Unfortunately for the banks, due to the pandemic, demand for loans has stagnated while their deposits have only increased.
As a way of offloading excess cash, banks have been telling companies not to deposit money with them but to put it into money market funds (MMF) which purchase short term treasury bills. The effect of this has been that MMFs have grown, leaving fewer and fewer t-bills to purchase. So while demand for T-bills has grown, supply is actually shrinking. This inevitably leads to a rise in price for T-bills which means lower yields. In some cases, MMFs have scrapped their management fees because they are greater than the returns their clients would earn.
How big is the spike?
In April 2021, the value of RRPs was just over $35 billion. In May, they topped the previous all time high of over $474 billion (Dec 15) by more than $10 billion. The rise has continued upward and by 30th September reached an eyewatering $1.6 trillion. So, it’s no wonder why they’ve become such a hot topic.
What does this mean for the economy?
Commercial banks are seemingly caught in the middle. They have too much cash and nobody wants to borrow it. The Fed is taking money out of the market only to put them back in via the RRP. The banks are being forced to repo the money they got from the Fed back to the Fed.
With all the complexities of RPs and RRPs, bonds, bills and MMFs; the root cause in the spike may just be another symptom of a combination of the same bad fiscal and monetary policies that have been going on for decades, and President Biden’s proposed trillion-dollar spending plan does not look like it will help to repair any damage caused by years of creating money out of thin air.
If this spike is a symptom of something larger, it has some stiff competition. COVID surges, Inflation, stagflation, the energy crisis, supply chain woes, the Evergrande collapse…and so on. The likely outcomes of these are hardly looking rosy.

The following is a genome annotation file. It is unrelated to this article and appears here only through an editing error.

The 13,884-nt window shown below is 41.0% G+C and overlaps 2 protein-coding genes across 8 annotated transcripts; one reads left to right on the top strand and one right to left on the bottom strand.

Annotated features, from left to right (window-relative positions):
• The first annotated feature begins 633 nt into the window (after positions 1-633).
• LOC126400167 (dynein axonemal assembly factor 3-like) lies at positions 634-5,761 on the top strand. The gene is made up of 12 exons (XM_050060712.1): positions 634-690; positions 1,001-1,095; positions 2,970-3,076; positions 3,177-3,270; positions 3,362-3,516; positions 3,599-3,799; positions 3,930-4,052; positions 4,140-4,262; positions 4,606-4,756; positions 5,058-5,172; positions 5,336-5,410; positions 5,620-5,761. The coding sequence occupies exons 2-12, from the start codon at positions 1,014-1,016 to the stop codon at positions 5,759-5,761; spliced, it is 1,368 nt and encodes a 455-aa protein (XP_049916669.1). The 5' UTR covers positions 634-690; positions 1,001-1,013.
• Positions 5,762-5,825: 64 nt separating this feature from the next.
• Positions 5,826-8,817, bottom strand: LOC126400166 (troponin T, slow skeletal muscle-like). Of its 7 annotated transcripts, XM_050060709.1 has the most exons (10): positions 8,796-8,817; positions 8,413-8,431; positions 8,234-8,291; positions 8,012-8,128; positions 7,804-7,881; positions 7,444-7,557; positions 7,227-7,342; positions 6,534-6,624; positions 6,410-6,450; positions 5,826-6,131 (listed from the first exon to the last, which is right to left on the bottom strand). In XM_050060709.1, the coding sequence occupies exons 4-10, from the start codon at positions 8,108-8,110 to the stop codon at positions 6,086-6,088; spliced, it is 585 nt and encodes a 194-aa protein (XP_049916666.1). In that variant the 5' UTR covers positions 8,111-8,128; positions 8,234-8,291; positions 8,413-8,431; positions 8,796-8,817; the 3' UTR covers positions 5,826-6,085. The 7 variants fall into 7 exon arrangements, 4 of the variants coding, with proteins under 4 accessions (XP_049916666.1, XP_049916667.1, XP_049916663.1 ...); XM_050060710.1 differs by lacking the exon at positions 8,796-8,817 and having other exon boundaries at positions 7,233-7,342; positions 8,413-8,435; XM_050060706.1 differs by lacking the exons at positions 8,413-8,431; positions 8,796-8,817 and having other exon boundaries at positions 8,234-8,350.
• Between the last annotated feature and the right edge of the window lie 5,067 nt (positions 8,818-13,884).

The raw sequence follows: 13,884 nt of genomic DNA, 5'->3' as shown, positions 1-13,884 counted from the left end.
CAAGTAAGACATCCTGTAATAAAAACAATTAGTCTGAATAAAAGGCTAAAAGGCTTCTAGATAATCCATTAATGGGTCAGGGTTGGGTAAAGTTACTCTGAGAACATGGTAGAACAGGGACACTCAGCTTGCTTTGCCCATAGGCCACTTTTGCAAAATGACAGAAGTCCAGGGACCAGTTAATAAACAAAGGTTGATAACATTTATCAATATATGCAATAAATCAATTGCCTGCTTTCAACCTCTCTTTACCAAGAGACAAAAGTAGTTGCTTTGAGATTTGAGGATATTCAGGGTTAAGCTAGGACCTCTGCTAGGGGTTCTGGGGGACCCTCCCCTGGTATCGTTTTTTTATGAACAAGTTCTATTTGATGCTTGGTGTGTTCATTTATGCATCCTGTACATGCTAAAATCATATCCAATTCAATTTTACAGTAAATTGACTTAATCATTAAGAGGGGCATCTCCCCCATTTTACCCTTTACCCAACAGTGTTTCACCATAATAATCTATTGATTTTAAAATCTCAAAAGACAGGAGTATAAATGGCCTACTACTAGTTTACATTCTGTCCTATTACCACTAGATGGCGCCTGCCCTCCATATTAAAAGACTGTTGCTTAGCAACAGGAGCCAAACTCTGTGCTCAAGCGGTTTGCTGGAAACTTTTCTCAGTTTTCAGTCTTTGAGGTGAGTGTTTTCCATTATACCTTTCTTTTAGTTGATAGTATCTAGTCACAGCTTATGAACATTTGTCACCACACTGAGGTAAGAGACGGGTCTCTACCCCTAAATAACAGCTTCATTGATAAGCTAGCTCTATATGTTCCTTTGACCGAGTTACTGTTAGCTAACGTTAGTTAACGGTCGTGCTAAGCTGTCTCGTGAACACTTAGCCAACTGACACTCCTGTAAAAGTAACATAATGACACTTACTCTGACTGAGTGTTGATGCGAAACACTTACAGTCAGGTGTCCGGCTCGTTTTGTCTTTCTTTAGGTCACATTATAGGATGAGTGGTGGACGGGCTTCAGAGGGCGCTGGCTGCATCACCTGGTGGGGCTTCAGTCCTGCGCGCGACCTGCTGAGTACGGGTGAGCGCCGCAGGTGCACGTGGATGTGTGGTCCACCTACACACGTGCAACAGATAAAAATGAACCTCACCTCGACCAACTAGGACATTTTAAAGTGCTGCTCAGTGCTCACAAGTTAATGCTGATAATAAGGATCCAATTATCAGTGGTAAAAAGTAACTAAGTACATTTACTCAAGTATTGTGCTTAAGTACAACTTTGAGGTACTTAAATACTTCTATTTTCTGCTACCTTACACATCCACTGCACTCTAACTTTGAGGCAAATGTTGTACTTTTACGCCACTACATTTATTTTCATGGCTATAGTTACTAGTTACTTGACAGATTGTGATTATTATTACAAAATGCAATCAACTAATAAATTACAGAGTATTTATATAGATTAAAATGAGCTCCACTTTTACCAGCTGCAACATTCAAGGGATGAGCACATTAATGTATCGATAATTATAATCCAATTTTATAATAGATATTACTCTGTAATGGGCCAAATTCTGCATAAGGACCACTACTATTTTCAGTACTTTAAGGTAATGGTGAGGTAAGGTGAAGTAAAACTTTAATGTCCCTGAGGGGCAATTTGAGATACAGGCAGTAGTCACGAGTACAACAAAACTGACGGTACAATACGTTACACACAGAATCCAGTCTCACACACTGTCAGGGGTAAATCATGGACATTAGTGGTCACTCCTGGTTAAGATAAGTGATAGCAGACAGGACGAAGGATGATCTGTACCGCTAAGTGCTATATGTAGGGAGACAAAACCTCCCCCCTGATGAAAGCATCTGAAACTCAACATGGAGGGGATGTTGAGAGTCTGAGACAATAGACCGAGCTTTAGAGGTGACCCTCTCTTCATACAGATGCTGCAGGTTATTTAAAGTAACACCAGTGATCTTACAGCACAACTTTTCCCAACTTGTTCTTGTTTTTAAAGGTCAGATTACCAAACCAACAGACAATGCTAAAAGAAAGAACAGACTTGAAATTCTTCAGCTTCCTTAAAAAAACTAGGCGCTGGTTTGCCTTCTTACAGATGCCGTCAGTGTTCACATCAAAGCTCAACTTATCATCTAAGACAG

How will the spike affect precious metals?
From appearances, it looks like the dollar doesn’t have a particularly bright future. But hard times for the dollar, and dollar-denominated assets like treasury bonds, usually means good times for metals like gold and silver. But there is still no guarantee. Both metals have had tremendous highs only to be drop back down again shortly after.
But, historically speaking, gold has always rallied on a weakening dollar, so it wouldn’t be surprising if we saw another gold high in the future.
If you’ve read this far, well done. If not, here is a quick and simplified version:
Federal Reserve RPs put money into the economy. Banks can’t hold too much money and have to loan it out. As demand for loans is low, the banks can’t loan any money out. Rather than taking further deposits from customers and companies, banks have told them to put them into MMFs. MMFs buy short-term “T-bills” but they are running out of T-bills to buy. Rather than government issuing more short-term bills they are issuing more and more long-term bonds. As the FED has a large supply of T-bills, MMFs can gain access to them via RRPs.
The spike, essentially, is due to a shortage in T-bills driven by excessive government spending and monetary policy. Too much money in the economy, banks can’t hold/don’t want it and are RRP-ing bonds to offload cash. At the same time, banks unwilling to accept customer deposits are moving people into MMFs who have created a squeeze in short term T-bills, again via RRPs. With an increase in demand and an decreasing supply for T-bills, the price for short term debt has gone up. When the price goes up, the yield goes down.
Repos and reverse repos can play an essential role in providing short-term liquidity. However, the effects of extended lockdowns, combined with bad fiscal and monetary policies have led to a huge expansion of the money supply. With banks unable to hold such high levels of deposits due to regulatory requirements, whatever has been left of a free market has has reacted by steering funds into other short-term debt instruments. Unfortunately, this has demand surging into a sector with little supply.
The full effects of such bad policies have yet to be realised, but with Biden's further spending plans due to go ahead, albeit with a possible reduction, there is still a chance that we may see RRPs spike further.